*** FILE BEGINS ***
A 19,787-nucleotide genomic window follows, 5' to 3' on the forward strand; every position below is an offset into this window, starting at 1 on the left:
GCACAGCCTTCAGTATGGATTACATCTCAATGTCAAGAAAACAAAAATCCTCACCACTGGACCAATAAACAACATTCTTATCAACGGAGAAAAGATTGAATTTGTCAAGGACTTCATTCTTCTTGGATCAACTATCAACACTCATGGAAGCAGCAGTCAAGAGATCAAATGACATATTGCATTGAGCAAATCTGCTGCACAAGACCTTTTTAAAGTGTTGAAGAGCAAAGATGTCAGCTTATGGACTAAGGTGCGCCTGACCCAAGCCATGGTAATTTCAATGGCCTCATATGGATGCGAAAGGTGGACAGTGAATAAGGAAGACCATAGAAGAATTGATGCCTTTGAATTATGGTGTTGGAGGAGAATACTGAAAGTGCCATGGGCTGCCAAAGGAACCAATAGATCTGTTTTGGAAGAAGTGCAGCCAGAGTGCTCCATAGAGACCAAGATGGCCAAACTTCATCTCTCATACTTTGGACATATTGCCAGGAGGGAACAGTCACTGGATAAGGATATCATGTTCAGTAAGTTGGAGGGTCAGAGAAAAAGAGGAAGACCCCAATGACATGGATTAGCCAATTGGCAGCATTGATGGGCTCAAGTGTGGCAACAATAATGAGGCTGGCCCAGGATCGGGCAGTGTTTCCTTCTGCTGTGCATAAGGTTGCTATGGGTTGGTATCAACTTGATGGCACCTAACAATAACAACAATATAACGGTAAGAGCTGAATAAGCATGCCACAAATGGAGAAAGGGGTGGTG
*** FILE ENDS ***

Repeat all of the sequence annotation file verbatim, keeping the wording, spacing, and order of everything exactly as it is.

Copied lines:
A 19,787-nucleotide genomic window follows, 5' to 3' on the forward strand; every position below is an offset into this window, starting at 1 on the left:
GCACAGCCTTCAGTATGGATTACATCTCAATGTCAAGAAAACAAAAATCCTCACCACTGGACCAATAAACAACATTCTTATCAACGGAGAAAAGATTGAATTTGTCAAGGACTTCATTCTTCTTGGATCAACTATCAACACTCATGGAAGCAGCAGTCAAGAGATCAAATGACATATTGCATTGAGCAAATCTGCTGCACAAGACCTTTTTAAAGTGTTGAAGAGCAAAGATGTCAGCTTATGGACTAAGGTGCGCCTGACCCAAGCCATGGTAATTTCAATGGCCTCATATGGATGCGAAAGGTGGACAGTGAATAAGGAAGACCATAGAAGAATTGATGCCTTTGAATTATGGTGTTGGAGGAGAATACTGAAAGTGCCATGGGCTGCCAAAGGAACCAATAGATCTGTTTTGGAAGAAGTGCAGCCAGAGTGCTCCATAGAGACCAAGATGGCCAAACTTCATCTCTCATACTTTGGACATATTGCCAGGAGGGAACAGTCACTGGATAAGGATATCATGTTCAGTAAGTTGGAGGGTCAGAGAAAAAGAGGAAGACCCCAATGACATGGATTAGCCAATTGGCAGCATTGATGGGCTCAAGTGTGGCAACAATAATGAGGCTGGCCCAGGATCGGGCAGTGTTTCCTTCTGCTGTGCATAAGGTTGCTATGGGTTGGTATCAACTTGATGGCACCTAACAATAACAACAATATAACGGTAAGAGCTGAATAAGCATGCCACAAATGGAGAAAGGGGTGGTG